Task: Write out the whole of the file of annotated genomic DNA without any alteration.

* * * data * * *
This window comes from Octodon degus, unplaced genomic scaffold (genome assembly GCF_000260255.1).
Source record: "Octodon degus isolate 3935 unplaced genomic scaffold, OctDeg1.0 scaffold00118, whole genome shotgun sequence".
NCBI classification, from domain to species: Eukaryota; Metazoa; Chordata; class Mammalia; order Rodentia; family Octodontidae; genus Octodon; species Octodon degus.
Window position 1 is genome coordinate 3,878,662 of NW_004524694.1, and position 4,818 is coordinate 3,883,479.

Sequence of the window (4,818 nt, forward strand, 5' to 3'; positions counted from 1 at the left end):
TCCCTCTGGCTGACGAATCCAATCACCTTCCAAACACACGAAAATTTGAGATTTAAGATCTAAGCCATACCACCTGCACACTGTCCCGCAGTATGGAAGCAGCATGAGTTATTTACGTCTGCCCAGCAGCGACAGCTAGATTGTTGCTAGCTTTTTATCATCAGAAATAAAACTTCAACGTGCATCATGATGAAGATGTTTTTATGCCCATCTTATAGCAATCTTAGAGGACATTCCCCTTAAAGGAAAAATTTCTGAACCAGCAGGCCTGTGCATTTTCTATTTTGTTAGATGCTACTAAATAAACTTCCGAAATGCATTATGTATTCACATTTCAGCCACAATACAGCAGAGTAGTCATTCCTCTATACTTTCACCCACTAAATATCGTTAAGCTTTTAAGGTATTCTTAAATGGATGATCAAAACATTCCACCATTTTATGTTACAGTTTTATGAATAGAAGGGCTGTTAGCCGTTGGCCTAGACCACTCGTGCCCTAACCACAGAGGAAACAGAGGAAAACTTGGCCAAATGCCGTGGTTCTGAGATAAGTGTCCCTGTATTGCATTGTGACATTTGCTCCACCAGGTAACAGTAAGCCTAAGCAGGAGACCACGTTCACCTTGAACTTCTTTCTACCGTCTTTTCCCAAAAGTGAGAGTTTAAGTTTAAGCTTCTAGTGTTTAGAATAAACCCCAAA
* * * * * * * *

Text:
This window comes from Octodon degus, unplaced genomic scaffold (genome assembly GCF_000260255.1).
Source record: "Octodon degus isolate 3935 unplaced genomic scaffold, OctDeg1.0 scaffold00118, whole genome shotgun sequence".
NCBI classification, from domain to species: Eukaryota; Metazoa; Chordata; class Mammalia; order Rodentia; family Octodontidae; genus Octodon; species Octodon degus.
Window position 1 is genome coordinate 3,878,662 of NW_004524694.1, and position 4,818 is coordinate 3,883,479.

Sequence of the window (4,818 nt, forward strand, 5' to 3'; positions counted from 1 at the left end):
TCCCTCTGGCTGACGAATCCAATCACCTTCCAAACACACGAAAATTTGAGATTTAAGATCTAAGCCATACCACCTGCACACTGTCCCGCAGTATGGAAGCAGCATGAGTTATTTACGTCTGCCCAGCAGCGACAGCTAGATTGTTGCTAGCTTTTTATCATCAGAAATAAAACTTCAACGTGCATCATGATGAAGATGTTTTTATGCCCATCTTATAGCAATCTTAGAGGACATTCCCCTTAAAGGAAAAATTTCTGAACCAGCAGGCCTGTGCATTTTCTATTTTGTTAGATGCTACTAAATAAACTTCCGAAATGCATTATGTATTCACATTTCAGCCACAATACAGCAGAGTAGTCATTCCTCTATACTTTCACCCACTAAATATCGTTAAGCTTTTAAGGTATTCTTAAATGGATGATCAAAACATTCCACCATTTTATGTTACAGTTTTATGAATAGAAGGGCTGTTAGCCGTTGGCCTAGACCACTCGTGCCCTAACCACAGAGGAAACAGAGGAAAACTTGGCCAAATGCCGTGGTTCTGAGATAAGTGTCCCTGTATTGCATTGTGACATTTGCTCCACCAGGTAACAGTAAGCCTAAGCAGGAGACCACGTTCACCTTGAACTTCTTTCTACCGTCTTTTCCCAAAAGTGAGAGTTTAAGTTTAAGCTTCTAGTGTTTAGAATAAACCCCAAA